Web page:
Alissa York’s novel, Mercy, was first published by Random House Canada in 2003, and was short-listed for the Margaret Laurence Award for Fiction and the McNally Robinson Book of the Year Award. Subsequent editions have appeared in France, The Netherlands and the US.
BEEF: A GOOD BLEED
Six o’clock. Thomas Rose steps out from behind his counter and crosses to the shop window, finding Train Street long with light, deserted for the supper hour. In the opposing storefront, he can see Hy Warner bending to sweep the last feathery mound of hair into his dustpan. Thomas lifts his hand as Hy straightens, anticipating the barber’s evening wave. It’s a small thing. The kind of thing Thomas was dying for when he landed in Mercy, Manitoba, determined to call it home.
He may not have made the best impression that day–a sweetish stench wafting before him down the corridors of the town hall–but he had an honest face, hard-working hands, and most importantly, the down payment in cash. Besides, the purchase seemed meant to be. The butcher shop’s previous owner was called Ross, so Thomas didn’t have to lay out for a whole new sign. Just change the second S to an E and it was Rose’s Fine Meats. To celebrate, he had the sign painter crack a small can of red and add a garish, overblown rose.
Upon finding the place had no killing room, he immediately set about converting the garage. He had a sink plumbed in, sunk a drain in the concrete floor, screwed in hooks, rigged up a couple of block-and-tackle hoists. Two tables, a hog vat, a V-shaped box for lambs. It seemed the late Charlie Ross had taken on only butcher-ready carcasses and wholesale cuts. Thomas didn’t judge him for it either. He knew better than anyone, slaughtering was a whole other thing.
It’s four years now since he built it, and the killing room has long since paid off. It’ll keep on paying too, just so long as there are those who haven’t the stomach to slaughter their own. Take the heifer he’s got tied up in there now, hauled in that morning by Ida Stone. Poor woman–husband long dead, stuck raising her drunk daughter’s kids.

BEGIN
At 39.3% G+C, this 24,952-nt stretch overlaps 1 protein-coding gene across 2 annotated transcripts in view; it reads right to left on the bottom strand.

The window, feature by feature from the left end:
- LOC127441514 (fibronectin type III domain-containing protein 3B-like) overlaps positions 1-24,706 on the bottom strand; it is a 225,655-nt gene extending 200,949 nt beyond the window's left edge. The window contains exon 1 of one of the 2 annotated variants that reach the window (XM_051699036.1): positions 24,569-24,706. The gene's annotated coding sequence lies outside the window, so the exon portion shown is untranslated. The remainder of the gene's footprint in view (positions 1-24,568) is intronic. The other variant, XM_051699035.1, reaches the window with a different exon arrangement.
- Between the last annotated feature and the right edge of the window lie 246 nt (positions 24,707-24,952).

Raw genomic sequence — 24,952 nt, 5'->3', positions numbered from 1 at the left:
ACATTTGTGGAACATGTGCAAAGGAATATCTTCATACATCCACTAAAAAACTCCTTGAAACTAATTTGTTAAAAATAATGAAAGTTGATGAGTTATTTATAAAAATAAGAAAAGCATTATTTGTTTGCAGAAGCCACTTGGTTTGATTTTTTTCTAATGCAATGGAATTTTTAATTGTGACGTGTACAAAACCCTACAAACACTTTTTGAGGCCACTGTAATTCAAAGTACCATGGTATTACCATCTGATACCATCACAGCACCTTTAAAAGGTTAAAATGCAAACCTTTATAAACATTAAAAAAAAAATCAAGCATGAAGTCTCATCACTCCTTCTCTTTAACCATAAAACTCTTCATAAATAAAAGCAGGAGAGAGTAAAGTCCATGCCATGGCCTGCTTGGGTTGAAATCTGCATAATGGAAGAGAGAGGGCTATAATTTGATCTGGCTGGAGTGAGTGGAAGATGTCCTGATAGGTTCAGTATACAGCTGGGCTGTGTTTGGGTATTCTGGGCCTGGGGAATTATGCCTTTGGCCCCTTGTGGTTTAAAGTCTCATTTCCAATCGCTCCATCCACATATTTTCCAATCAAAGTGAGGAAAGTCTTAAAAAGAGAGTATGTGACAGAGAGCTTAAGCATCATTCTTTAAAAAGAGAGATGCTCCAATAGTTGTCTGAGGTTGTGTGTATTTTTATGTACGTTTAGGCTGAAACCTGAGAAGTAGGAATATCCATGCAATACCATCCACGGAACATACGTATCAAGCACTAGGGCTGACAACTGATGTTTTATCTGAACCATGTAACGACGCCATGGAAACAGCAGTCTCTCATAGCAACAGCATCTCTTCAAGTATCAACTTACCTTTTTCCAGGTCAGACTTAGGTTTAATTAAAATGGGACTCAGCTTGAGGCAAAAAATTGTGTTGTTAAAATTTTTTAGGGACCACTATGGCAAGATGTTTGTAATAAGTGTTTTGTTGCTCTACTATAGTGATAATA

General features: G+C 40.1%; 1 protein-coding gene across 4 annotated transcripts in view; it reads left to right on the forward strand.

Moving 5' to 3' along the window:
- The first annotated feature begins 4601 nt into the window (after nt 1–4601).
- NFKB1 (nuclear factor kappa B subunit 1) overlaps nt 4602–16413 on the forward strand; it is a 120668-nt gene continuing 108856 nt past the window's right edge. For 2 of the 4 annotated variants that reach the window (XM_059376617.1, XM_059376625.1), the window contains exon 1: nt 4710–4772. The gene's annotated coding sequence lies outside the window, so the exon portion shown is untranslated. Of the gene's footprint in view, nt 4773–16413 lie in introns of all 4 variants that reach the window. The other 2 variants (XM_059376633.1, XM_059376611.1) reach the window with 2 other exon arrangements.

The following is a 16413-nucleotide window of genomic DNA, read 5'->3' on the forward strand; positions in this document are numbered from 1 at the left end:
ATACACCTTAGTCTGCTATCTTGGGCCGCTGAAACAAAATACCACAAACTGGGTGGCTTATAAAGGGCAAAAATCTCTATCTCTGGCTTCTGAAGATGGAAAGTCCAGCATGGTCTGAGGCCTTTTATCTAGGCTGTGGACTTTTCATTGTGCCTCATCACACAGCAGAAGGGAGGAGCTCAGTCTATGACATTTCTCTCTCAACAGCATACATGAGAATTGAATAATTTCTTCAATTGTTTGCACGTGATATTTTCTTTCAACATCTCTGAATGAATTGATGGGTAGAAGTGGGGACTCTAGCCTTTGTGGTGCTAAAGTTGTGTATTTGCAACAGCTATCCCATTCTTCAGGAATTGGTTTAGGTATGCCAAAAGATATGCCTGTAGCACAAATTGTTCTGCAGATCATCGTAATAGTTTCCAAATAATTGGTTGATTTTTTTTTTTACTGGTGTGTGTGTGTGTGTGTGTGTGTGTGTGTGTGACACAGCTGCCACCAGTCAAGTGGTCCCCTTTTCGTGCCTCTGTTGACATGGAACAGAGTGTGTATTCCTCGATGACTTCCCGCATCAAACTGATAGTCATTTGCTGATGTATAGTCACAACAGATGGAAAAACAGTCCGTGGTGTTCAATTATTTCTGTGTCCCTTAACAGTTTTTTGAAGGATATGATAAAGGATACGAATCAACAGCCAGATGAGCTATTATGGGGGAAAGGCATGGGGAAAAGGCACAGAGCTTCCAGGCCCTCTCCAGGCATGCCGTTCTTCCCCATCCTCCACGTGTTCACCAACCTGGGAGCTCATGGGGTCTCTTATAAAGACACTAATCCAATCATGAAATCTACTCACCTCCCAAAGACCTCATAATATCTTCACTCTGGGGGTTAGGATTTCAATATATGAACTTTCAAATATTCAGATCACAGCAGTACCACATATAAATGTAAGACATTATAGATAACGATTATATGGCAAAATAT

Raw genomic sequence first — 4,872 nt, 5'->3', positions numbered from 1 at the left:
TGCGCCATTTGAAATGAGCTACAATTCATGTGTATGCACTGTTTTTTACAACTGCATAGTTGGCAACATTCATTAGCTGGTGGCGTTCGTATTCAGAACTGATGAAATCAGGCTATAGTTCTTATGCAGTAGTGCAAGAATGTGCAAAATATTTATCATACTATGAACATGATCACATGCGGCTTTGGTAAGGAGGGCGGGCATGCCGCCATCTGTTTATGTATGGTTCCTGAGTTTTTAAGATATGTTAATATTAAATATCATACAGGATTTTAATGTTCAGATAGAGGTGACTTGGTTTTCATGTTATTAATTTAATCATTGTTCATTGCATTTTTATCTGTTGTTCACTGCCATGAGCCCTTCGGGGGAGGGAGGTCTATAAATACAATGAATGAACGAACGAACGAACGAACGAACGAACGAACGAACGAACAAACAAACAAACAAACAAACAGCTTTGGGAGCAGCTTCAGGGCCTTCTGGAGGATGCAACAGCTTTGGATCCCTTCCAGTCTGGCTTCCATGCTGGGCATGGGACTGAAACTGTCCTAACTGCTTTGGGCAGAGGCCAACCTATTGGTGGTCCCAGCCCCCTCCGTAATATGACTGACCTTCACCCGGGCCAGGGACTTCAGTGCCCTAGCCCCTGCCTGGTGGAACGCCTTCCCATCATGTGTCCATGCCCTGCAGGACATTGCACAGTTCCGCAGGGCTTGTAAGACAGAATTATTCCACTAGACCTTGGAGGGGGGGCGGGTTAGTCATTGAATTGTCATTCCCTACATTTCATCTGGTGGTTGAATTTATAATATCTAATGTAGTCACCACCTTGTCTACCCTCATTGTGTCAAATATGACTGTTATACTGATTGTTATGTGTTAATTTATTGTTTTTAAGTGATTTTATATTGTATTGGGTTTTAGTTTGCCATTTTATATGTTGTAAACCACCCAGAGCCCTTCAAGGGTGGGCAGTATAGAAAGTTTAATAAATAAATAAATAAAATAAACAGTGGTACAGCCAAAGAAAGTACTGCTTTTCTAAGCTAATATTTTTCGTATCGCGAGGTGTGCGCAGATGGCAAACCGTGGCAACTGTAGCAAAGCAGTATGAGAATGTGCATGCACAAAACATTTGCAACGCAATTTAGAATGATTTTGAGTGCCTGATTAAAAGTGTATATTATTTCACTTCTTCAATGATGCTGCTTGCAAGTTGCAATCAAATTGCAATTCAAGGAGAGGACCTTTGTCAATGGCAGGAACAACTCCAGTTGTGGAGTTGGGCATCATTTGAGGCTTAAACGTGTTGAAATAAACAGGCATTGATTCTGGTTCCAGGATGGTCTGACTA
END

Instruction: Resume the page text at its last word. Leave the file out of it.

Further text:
“They’ve gotten attached to the animal,” Ida confided across the cow’s back. “Especially the boy. You know how the city makes them. I’d keep her for a pet if I could, but a woman in my position doesn’t have a whole lot of choice.”
“Never you mind, Mrs. Stone,” Thomas assured her. “She’ll come back to you in brown paper parcels. They’ll never be the wiser.”
He’s a great comfort to the women of the town. They linger gossiping in his shop, find themselves buying finer cuts than they’re used to, asking for cooking tips, how long and how hot, even what side dish to serve. He listens to them, really listens. He doesn’t have to try either–growing up, he was his mother’s only friend.
He’s entertaining too, another skill he honed at home, reaching down into Sarah Rose’s dark. Sometimes he impresses the housewives of Mercy with his hands, surprisingly agile for their size. Without warning, he’ll take the tip of his knife to a steak fillet and carve a snowflake or a butterfly or a bird.
He opens the screen door to pull the glass one shut, flips the sign to read Sorry We’re Closed. So what if he puts on a bit of a show. It’s good for business, and it doesn’t hurt to hear a woman’s laugh now and then, feel the warmth of a female smile. He pauses, grinning to himself. After tomorrow he’ll have all the female warmth he needs.